The temple at Doi Saket is similar to the Doi Suthep Temple, yet smaller in size. The temple’s chedi, or stupa, glistens in the sunlight with both gold and silver. It is actually composed of a building that you can enter with the dome mounted on top. Inside, you’ll find a passageway to circumambulate the sacred relics kept here. The entrance to the temple (as is the case at Doi Suthep) has a steep set of stairs leading to the temple. The most prominent feature of the Doi Saket Temple is the giant golden sitting Buddha (Phra Buddha Pathimakorn), visible from the road leading to the temple. The interior walls of the temple are decorated with modern spiritual murals, painted by Khun Chaiwat Wannanon. There is also a monastic school located on the grounds of the temple. There is a Chinese-style pavilion containing a shrine to Guan-Yin, the Bodhisattva of Compassion. As the East Asian version of Avalokiteshvara, Guan-Yin is technically part of the Mahayana pantheon and doesn’t play any official role in traditional Theravada Buddhist practice. Yet, the influence of China upon Southeast Asia is so strong that you’ll find Guan-Yin at many Thai temples, where she’s worshiped just as much for good luck as she is for striving to accumulate virtue. The Chedi features the relics of Buddha and a Golden Umbrella.
When you visit any temple, or government office in Thailand, you are expected to dress appropriately. Proper dress includes wearing long pants or trousers, with a sleeved shirt as apposed to shorts and sleeveless shirts. Women should dress conservative, without displaying skin, short skirts and tank tops are frowned upon. You will also be asked to take off your shoes before entering the temple, you will see hundreds of peoples shoes in a pile at the entrance. Once inside the temple, you should make sure not to offend anyone, keep your voice down and try to not to cause any disruption to other people. There’s a cute little coffee shop near the parking area if you need a refreshment.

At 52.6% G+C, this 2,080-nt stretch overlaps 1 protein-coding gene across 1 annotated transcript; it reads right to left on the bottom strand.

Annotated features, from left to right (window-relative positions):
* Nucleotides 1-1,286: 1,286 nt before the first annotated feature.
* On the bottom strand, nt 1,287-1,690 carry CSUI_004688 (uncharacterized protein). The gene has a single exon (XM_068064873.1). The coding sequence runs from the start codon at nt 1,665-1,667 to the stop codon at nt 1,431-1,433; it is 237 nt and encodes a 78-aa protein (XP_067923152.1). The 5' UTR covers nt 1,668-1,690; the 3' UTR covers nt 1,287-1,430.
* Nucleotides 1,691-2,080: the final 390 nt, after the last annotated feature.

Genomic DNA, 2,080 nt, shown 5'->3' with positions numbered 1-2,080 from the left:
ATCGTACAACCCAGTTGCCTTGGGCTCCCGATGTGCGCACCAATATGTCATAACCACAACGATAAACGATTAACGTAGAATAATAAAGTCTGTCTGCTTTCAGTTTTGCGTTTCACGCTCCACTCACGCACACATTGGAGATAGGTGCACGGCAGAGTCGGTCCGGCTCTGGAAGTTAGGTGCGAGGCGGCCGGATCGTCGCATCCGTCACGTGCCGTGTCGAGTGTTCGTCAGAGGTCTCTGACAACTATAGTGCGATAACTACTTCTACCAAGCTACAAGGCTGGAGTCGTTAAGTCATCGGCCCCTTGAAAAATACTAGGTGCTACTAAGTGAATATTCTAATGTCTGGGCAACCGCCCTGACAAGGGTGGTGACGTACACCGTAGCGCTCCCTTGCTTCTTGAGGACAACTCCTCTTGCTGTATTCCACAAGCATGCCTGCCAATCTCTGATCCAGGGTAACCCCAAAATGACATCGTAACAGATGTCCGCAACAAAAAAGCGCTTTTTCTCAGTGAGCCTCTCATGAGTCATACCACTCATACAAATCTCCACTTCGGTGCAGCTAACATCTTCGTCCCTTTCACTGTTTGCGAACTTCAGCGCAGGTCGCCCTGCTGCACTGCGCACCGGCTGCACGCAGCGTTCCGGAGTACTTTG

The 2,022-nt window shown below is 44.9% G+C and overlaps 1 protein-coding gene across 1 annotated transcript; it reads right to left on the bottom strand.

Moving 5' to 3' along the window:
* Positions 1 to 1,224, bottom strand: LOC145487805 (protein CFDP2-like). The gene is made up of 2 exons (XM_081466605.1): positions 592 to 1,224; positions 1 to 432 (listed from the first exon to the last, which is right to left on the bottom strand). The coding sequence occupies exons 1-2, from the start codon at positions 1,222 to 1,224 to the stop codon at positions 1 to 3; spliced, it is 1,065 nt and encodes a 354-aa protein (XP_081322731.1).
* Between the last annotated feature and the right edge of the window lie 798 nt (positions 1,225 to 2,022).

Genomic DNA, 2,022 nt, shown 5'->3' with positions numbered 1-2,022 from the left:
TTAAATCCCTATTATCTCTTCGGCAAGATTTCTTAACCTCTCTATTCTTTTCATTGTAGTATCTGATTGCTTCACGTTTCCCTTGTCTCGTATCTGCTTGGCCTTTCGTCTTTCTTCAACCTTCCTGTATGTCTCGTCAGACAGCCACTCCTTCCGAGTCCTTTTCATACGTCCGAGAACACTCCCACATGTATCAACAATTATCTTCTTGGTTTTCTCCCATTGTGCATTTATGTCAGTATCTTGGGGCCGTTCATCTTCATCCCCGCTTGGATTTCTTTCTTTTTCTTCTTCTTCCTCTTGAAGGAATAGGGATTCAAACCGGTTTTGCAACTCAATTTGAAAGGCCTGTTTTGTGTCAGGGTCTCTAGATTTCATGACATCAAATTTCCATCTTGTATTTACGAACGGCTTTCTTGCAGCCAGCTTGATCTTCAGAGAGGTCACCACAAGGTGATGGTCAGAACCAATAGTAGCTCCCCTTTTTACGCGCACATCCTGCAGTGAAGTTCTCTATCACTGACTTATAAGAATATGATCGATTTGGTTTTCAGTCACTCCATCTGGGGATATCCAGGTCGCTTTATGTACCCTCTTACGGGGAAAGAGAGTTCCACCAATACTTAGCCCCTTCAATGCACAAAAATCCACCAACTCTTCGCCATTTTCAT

All the photos and video of the temple that you see in this article are taken by "Heli-Asia", using their remote controlled helicopter with remote camera mount. The helicopter traveled to over 100 meters above the highest point of the temple and hovered there using a sophisticated flight control system that allows the helicopter to remain at the same altitude for a long period of time. The camera mount is controlled remotely from the ground, and there is a live video feed showing the viewer of the camera. It takes 2 experienced technicians to operate the helicopter and the camera. Using a series of still photos taken at various different angles, Heli-Asia also created a spherical image of the temple, the temple grounds and the Doi Saket district.